About 4,000 mostly urban poor Filipinos have been killed by police in the past 19 months in a brutal crackdown that has alarmed the international community. Activists believe the death toll is far higher.

"While some of such killings have reportedly occurred in the context of clashes between or within gangs, it is alleged that many of the reported incidents involved extra-judicial killings in the course of police anti-drug operations," Ms Bensouda said.

Mr Duterte's spokesman Harry Roque said the court would accuse the President of crimes against humanity, but Ms Bensouda's statement did not identify potential suspects.

Mr Roque dismissed the action as "a waste of the court's time and resources".

Since it was set up in 2002, the ICC has received more than 12,000 such complaints or communications, just nine of which have gone to trial.

A preliminary investigation is the first formal step the prosecutor takes when considering whether a situation in one of the ICC's member states could eventually lead to charges.

Ms Bensouda will now begin a process that may take several years, gathering information on whether any crimes were committed, whether they are serious enough to be admissible at the court, and whether the court has jurisdiction, since it can only prosecute crimes when a member state itself fails to do so.

Mr Duterte dared the court to bring him to trial and said he would rot in jail to save Filipinos from crime and drugs.

His tirades against the court are notorious, and include calling it "bullshit", "hypocritical" and "useless", stemming from one of its prosecutors saying there could be grounds for an investigation into his bloody crackdown.

He also threatened to cancel the Philippines' ICC membership and said European
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From: Alfi (THIALFI)


"Mr Duterte dared the court to bring him to trial and said he would rot in jail to save Filipinos from crime and drugs."

If Mr. Duterte were rotting in jail, the crime rate in the Phillippines would be much lower.

Jenifer (Zarknorph)

From: Jenifer (Zarknorph)


He wouldn't last very long.

Mass murderers don't tend to have many friends.

Jenifer (Zarknorph)

From: Jenifer (Zarknorph)


Or... he could turn tail and run.

Philippines President Rodrigo Duterte to withdraw country from ICC 


The Philippines says it is withdrawing from the International Criminal Court (ICC) due to what President Rodrigo Duterte called "outrageous attacks" by UN officials and violations of due process by the ICC.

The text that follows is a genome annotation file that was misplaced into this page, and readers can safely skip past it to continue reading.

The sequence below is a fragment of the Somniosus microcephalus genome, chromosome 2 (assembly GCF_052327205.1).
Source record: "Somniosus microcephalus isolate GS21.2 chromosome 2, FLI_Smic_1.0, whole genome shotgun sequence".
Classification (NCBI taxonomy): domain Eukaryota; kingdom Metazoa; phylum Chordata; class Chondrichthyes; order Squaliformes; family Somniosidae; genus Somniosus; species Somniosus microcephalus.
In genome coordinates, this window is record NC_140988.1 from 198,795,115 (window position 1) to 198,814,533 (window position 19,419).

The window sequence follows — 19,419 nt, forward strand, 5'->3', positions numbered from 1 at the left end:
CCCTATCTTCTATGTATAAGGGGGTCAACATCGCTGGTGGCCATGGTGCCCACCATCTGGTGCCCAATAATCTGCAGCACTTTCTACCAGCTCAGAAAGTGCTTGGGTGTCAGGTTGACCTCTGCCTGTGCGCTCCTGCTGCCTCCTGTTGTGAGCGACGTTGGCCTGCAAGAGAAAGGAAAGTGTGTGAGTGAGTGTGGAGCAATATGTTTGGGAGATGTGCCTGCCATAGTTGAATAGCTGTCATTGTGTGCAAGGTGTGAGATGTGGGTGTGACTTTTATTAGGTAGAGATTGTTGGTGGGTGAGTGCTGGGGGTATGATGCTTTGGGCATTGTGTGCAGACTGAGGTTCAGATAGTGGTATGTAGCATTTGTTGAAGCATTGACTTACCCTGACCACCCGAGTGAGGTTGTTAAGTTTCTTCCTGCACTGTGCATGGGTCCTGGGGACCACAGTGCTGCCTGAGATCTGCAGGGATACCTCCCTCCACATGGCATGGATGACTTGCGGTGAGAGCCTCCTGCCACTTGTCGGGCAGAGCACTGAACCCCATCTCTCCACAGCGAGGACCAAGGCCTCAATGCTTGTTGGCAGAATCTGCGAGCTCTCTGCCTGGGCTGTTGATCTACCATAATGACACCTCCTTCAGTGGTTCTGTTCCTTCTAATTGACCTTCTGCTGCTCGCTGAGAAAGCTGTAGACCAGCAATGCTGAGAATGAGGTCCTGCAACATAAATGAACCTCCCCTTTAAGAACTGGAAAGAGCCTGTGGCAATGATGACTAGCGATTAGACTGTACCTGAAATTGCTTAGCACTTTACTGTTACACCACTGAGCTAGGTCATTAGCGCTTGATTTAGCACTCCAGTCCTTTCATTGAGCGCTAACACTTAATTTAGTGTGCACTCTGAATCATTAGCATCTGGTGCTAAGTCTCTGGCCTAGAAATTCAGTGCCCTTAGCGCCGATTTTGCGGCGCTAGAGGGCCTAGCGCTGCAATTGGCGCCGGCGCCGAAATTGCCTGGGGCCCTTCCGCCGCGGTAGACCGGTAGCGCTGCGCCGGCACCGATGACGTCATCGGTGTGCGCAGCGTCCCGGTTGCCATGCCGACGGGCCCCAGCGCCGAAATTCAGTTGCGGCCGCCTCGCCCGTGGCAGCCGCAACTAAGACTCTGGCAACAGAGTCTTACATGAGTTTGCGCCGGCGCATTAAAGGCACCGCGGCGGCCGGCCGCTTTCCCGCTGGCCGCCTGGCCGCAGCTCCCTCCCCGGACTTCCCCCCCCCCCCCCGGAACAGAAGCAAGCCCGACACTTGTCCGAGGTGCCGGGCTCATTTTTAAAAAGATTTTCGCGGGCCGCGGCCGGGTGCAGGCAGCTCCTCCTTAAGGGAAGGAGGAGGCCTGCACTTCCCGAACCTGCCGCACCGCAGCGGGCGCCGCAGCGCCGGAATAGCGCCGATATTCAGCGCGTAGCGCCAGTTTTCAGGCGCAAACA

Key points:

  • President announced withdrawal in 15-page statement
  • HRW say Duterte's "war on drugs" has led to deaths of more than 12,000 Filipinos
  • Police say they have killed about 4,100 drug dealers in shootouts

The decision marks a stunning about-face by Mr Duterte, who has repeatedly dared the ICC to indict him and said he was willing to "rot in jail" or go on trial to defend a war on drugs that has killed thousands of his own people.

The mercurial former mayor had initially welcomed last month's announcement by the ICC of its preliminary examination into a complaint filed by a Philippine lawyer accusing Mr Duterte and top officials of crimes against humanity.

But in a 15-page statement, dated March 13, Mr Duterte said he was withdrawing from the ICC's founding treaty, the Rome Statute, because of "baseless, unprecedented and outrageous attacks" by UN officials, and ICC actions that he said failed to follow due process and presumption of innocence.

"There appears to be a concerted effort on the part of the UN special rapporteurs to paint me as a ruthless and heartless violator of human rights who allegedly caused thousands of extrajudicial killings," Mr Duterte said.

The ICC's examination was premature, he added, and, "effectively created the impression that I am to be charged … for serious crimes falling under its jurisdiction".

Mr Duterte's chief critics said the move was a U-turn that showed the tough-talking leader was now in panic mode.

London-based rights group Amnesty International called the withdrawal "misguided" and "cowardly".

According to ICC rules, a withdrawal is effective one year after receipt of notification.

The Philippines comes under its jurisdiction because it is a member, and pulling out cannot affect jurisdiction retroactively.

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Jenifer (Zarknorph)

From: Jenifer (Zarknorph)


Oh, that zany Duterte!

Philippines President Rodrigo Duterte has threatened to arrest an International Criminal Court (ICC) prosecutor if she conducts activities in his country, arguing that as the Philippines was no longer an ICC member the court had no right to do any investigating.